return cell
}

There is nothing new there, so I hope it posed no challenge for you.

Press Cmd+R to run the app and you'll see a long table full of words – it works! It's a long way from perfect, though: it's breaking on apostrophes (so ALL and S are on different lines), there are blank lines, there are duplicate words (the I after ACT and SCENE is repeated), and the detail text label just says "Detail" again and again.

The results so far: word splitting works fine, but all those empty lines aren't great, and the detail text label needs to be fixed.

We're going to fix all those except the first one, which is a text issue rather than a coding issue. In fact, we need to fix the second one straight away because my calculation of 384,001 words excludes empty strings – we need to modify our init() method so that empty strings are removed if we want our test to pass.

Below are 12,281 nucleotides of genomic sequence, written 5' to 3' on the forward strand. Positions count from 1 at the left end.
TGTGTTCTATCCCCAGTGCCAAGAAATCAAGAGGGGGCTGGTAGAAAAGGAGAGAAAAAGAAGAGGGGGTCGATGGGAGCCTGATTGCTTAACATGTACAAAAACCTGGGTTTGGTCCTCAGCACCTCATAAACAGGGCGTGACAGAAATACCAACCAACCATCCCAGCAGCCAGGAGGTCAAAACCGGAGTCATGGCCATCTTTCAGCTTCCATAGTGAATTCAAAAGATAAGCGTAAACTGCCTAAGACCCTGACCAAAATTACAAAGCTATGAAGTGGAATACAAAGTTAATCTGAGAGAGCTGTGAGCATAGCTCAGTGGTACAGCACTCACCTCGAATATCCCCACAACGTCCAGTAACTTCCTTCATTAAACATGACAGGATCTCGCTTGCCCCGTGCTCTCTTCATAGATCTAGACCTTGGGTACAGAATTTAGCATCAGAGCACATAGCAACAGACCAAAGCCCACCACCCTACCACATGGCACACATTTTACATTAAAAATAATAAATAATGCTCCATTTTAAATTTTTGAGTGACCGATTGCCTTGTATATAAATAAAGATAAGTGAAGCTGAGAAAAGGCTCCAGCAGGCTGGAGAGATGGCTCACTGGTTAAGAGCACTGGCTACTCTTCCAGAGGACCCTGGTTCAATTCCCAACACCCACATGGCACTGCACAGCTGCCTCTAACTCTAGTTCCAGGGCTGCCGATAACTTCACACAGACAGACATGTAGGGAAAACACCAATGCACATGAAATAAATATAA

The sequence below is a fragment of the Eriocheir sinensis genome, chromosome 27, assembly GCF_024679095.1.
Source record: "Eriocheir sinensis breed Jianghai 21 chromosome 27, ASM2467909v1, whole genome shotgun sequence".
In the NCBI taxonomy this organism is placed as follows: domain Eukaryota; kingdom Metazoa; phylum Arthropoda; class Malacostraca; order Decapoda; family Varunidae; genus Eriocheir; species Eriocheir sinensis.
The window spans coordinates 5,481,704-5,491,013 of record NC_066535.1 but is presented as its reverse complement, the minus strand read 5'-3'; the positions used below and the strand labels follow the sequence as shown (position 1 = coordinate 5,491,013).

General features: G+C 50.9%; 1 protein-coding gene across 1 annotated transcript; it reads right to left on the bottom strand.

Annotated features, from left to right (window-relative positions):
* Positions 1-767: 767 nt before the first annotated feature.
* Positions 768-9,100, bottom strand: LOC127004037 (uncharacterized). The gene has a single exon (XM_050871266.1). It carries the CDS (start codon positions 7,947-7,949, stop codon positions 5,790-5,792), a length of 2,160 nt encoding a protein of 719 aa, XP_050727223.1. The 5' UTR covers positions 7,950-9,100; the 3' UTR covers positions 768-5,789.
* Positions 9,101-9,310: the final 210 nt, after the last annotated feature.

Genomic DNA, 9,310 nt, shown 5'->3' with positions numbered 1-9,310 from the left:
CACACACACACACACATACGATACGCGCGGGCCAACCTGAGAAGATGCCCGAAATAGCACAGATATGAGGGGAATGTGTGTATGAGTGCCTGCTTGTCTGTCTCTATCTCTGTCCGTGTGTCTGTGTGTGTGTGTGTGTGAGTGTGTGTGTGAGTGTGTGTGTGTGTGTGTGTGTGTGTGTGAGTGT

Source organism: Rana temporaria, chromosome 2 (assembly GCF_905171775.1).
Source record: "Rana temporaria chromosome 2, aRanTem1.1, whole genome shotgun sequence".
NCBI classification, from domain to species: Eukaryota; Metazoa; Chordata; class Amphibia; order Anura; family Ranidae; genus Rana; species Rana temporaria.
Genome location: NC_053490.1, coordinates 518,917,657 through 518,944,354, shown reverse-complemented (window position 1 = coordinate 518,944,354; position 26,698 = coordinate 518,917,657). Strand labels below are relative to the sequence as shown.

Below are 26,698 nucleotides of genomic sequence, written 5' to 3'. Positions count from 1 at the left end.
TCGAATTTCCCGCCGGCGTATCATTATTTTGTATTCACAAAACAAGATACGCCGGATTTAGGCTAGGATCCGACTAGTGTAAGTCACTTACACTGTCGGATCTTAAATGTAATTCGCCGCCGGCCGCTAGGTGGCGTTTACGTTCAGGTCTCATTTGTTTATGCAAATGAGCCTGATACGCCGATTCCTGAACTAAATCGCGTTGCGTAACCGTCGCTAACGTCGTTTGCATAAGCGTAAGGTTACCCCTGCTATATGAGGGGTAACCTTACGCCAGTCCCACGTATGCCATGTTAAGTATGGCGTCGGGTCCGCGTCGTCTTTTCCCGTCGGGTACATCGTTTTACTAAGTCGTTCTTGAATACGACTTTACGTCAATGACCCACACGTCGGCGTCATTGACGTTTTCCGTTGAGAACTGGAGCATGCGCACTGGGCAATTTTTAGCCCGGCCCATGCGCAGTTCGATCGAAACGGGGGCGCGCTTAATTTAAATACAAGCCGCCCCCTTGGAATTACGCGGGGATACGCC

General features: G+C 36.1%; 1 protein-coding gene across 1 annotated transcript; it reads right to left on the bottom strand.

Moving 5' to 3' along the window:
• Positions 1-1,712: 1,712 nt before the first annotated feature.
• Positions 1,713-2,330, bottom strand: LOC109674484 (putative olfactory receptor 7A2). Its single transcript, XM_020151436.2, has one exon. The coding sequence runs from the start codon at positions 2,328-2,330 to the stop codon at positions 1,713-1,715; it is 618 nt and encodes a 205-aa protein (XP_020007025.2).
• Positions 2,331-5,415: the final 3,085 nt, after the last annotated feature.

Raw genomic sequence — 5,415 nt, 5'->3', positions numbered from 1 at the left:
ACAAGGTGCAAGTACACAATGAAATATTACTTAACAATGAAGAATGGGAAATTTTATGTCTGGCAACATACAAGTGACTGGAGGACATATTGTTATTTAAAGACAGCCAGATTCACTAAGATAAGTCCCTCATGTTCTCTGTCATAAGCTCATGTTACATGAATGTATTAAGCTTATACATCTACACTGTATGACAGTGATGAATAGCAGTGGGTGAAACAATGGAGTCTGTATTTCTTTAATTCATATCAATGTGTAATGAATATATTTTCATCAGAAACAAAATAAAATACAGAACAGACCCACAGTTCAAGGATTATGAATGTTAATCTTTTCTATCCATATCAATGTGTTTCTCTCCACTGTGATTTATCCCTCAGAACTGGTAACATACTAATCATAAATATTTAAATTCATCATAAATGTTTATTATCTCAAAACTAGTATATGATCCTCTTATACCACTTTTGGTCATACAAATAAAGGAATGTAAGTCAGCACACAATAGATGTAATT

As promised, I'm going to use this project to teach you a little bit of functional programming, in particular the filter() method. This creates a new array from an existing one, selecting from it only items that match a function you provide. Stick with me for a moment, because this is important: a function that accepts a function as a parameter, like filter(), is called a higher-order function, and allows you to write extremely concise, expressive code that is efficient to run.

Let's take a look at filter() now. Please add this to init(), just after the call to components(separatedBy:):

allWords = allWords.filter { $0 != "" }

That one line is all it takes to remove empty lines from the allWords array. However, this syntax can look like line noise if you're new to Swift, so I want to deconstruct what it does by first rewriting that code in a way you're more familiar with. I don't want you to put any of this into your code – this is just to help you understand what's going on.